Not sure if that helps but its all I got.
        Metta

  • darkcycle

    Say, I know this is OT, but has anybody set your hair on fire today? Looks as if the Zetas are thinking of overthrowing the current Mexican Government (in other words, the Sinaloas). That is if this report is correct….
    http://deadlinelive.info/2011/07/20/former-dea-and-cia-operatives-los-zetas-may-attempt-to-overthrow-mexican-government-in-2012-with-stockpiles-of-u-s-government-supplied-weapons/

    • darkcycle

      However, the source is questionable. I was directed there by a link at another, more serious site….

  • vickyvampire

    Great Link, Darkcycle,Yeah,Jaime’s mom was saying posting on Norml about her daughter Jaime being shackled hands and feet for hours with no food or water or access to her diabetic meds,I’m thinking I can see being shackled if for a little while you just arrested a serial killer who had weapons,but even then you do not deprive,a person even a scummy serial killer of basic Nourishment,and medical needs.

    My God are we like third world prison conditions.
    Someone named Chris on Norml also posted that Quote (Gays are more accepted than potheads).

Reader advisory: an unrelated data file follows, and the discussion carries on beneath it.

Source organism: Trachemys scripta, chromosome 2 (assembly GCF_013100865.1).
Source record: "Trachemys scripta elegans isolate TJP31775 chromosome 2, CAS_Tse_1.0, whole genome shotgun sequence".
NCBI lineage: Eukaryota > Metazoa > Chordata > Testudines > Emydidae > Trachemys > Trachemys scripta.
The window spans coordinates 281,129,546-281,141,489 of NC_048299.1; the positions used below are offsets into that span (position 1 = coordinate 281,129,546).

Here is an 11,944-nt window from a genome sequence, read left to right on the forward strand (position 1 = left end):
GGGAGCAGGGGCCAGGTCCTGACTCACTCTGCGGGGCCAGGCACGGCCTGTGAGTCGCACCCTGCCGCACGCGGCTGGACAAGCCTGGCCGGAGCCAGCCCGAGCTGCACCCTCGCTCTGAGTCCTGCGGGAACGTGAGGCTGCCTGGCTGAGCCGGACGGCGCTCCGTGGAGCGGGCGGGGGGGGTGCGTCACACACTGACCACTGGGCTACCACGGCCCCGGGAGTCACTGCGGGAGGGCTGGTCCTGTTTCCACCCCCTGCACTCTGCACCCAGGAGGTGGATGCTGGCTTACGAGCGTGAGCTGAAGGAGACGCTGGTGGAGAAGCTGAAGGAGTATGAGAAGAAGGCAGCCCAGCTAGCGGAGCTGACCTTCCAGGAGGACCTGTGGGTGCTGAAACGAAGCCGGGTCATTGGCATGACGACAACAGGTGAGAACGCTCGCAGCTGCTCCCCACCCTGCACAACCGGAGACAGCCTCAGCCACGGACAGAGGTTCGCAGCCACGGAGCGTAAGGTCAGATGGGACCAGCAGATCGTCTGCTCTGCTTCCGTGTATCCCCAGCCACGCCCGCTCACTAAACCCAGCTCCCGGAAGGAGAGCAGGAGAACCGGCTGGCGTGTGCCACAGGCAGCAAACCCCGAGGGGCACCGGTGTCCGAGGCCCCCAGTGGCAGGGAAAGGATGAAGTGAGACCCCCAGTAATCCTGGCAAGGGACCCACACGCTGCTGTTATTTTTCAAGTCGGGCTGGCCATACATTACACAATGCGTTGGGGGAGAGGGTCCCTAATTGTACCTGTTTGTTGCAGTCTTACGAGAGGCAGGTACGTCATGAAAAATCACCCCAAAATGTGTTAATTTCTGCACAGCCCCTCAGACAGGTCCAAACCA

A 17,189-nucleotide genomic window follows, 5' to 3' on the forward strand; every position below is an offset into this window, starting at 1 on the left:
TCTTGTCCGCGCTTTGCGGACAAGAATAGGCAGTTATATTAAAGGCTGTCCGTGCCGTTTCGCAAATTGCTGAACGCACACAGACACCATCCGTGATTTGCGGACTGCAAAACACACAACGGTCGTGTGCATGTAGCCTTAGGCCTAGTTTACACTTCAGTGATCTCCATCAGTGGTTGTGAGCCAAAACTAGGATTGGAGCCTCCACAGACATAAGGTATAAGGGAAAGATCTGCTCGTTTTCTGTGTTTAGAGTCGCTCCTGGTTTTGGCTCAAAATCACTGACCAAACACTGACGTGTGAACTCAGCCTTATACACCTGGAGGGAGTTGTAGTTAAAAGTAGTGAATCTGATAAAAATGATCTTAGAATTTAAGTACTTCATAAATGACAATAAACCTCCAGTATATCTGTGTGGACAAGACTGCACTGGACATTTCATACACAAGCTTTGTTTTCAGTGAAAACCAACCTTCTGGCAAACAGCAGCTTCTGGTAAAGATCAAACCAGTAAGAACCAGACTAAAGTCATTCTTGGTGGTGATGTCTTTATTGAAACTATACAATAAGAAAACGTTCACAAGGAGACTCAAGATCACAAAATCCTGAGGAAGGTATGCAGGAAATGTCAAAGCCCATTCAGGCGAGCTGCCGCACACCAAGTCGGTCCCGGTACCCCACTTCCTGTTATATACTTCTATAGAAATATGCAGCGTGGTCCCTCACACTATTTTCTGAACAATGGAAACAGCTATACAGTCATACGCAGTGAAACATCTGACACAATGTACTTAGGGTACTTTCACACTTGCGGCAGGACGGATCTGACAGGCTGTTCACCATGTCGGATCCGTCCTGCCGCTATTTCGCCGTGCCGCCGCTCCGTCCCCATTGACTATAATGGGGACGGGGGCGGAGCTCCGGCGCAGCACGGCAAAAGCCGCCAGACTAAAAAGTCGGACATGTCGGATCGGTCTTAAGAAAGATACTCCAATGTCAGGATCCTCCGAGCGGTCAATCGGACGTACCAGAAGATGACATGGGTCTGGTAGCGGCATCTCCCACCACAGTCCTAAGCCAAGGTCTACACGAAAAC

I know you would think that both movements see more acceptance around same time.

    I heard there is a movement in America,yeah it has been ongoing for quite a few years and it actually legal for Women to participate in this activity in some states in certain cities,but they of course still catch some trouble for it.

    They are having a Women going Topless March,Sunday,August 28,2011 Yup just like gays I’ll bet this movement will become more acceptable before Marijuana becomes fully legal,Yeah its silly but you never know so many things being accepted that were impossible years before. HA HA TGIF, Trust me would not surprise me.!!.